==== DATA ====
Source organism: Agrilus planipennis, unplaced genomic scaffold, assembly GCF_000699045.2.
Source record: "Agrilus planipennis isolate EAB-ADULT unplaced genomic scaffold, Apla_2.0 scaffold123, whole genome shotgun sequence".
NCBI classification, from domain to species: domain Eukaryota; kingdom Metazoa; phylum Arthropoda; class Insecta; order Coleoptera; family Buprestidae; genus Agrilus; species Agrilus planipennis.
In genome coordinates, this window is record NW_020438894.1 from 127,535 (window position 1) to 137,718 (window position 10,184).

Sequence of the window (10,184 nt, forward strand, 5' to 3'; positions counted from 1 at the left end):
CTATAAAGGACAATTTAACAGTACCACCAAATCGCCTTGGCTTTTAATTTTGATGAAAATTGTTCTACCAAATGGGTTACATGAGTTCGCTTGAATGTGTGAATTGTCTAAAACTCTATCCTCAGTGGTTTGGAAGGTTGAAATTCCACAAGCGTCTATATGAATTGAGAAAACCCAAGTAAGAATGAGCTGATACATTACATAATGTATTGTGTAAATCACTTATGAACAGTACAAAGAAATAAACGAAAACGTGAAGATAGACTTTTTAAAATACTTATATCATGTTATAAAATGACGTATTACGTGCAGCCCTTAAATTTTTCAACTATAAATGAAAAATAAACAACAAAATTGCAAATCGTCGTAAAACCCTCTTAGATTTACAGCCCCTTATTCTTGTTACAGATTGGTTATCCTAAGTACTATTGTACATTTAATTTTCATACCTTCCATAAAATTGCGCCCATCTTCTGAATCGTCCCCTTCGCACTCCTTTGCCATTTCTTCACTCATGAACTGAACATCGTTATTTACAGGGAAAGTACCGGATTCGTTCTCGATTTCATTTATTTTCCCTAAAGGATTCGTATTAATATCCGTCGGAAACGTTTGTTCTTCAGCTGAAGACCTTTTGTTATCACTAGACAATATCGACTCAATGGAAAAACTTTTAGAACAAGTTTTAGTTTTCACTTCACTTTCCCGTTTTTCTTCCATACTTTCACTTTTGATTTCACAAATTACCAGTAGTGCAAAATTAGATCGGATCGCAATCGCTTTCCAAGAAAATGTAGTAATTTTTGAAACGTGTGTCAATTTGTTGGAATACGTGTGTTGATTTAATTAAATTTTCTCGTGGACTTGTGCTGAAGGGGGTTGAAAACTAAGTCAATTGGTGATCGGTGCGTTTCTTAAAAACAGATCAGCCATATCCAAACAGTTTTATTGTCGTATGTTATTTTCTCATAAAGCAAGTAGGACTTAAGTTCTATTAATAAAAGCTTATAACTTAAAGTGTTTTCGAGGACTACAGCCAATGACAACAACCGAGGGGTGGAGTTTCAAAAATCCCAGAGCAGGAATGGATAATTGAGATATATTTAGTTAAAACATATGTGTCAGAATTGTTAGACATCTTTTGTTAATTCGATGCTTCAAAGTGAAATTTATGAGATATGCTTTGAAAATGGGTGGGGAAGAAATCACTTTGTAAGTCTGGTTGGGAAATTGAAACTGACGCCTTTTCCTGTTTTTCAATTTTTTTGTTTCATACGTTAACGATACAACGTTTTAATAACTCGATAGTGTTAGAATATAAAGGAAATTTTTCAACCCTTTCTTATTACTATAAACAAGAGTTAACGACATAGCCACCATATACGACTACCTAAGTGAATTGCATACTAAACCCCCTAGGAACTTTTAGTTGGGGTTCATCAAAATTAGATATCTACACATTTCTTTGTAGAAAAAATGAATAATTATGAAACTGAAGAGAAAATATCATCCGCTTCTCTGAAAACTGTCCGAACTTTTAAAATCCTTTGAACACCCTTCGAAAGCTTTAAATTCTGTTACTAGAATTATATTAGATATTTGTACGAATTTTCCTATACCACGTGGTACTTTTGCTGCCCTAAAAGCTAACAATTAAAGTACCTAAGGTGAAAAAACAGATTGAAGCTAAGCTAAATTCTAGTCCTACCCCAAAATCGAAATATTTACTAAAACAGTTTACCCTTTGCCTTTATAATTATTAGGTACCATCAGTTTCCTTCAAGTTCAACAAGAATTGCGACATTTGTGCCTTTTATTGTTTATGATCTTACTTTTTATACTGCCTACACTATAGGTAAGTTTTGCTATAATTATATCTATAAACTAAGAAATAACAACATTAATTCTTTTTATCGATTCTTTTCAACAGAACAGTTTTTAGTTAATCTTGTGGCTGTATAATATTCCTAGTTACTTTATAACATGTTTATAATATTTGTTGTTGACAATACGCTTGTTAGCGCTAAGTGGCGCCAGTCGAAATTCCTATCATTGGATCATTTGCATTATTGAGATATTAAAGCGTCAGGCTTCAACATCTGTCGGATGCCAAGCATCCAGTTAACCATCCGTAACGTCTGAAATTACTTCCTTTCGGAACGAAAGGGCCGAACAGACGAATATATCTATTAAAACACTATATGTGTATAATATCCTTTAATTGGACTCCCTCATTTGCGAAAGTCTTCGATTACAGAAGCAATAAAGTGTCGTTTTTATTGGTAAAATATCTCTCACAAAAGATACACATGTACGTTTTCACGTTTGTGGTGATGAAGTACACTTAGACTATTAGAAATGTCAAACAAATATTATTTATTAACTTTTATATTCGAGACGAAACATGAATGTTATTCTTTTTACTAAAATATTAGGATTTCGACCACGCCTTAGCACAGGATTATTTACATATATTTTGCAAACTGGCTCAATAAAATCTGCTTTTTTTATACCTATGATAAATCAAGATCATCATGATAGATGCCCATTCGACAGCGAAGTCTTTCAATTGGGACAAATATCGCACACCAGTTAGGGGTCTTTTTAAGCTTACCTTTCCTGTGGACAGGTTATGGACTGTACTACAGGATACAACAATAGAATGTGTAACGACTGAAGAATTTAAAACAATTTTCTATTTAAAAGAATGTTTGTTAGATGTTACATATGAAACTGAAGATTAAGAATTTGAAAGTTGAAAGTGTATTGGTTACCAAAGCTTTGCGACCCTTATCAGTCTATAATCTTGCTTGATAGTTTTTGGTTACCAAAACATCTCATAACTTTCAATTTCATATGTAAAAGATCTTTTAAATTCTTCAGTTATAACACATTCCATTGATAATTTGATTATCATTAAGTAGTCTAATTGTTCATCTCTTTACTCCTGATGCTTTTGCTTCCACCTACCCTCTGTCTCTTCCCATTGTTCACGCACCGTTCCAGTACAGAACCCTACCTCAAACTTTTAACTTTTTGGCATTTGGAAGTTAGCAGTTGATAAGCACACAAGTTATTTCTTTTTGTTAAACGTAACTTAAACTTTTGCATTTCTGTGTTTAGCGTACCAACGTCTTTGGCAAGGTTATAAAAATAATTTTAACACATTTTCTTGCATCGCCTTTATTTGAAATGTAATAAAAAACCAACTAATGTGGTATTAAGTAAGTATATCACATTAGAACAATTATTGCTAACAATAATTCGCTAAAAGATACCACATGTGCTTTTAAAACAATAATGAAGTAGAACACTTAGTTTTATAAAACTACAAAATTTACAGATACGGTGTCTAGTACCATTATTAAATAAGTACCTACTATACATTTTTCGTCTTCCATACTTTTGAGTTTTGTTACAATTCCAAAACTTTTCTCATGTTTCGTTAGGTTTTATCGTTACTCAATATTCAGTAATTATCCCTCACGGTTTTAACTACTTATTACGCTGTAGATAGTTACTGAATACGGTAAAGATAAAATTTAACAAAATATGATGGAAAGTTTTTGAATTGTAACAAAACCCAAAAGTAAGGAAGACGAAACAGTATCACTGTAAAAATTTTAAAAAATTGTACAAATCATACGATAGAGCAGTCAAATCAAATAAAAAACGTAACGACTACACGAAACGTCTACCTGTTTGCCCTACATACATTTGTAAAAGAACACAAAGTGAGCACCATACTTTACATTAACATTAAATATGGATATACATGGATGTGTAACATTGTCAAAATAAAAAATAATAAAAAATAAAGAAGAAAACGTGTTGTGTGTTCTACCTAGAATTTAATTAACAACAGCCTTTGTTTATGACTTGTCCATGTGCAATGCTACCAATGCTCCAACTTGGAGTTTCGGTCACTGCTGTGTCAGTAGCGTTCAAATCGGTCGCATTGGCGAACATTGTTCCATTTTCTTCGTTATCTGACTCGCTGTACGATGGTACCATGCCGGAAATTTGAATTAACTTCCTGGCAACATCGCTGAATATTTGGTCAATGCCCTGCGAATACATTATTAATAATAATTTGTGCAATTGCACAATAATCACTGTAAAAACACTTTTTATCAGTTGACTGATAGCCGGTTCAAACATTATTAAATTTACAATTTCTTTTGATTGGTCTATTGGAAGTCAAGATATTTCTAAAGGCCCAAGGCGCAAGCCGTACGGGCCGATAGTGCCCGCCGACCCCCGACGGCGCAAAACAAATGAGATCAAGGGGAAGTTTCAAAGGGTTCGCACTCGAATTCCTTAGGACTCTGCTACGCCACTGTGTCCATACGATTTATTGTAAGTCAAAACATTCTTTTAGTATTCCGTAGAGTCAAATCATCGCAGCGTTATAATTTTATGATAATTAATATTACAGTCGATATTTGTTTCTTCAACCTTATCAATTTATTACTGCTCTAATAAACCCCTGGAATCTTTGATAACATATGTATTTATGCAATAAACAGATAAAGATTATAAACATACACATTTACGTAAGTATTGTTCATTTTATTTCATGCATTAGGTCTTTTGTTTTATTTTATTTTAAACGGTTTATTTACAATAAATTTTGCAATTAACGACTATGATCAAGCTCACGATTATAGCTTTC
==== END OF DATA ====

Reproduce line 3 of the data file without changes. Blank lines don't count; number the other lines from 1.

NCBI classification, from domain to species: domain Eukaryota; kingdom Metazoa; phylum Arthropoda; class Insecta; order Coleoptera; family Buprestidae; genus Agrilus; species Agrilus planipennis.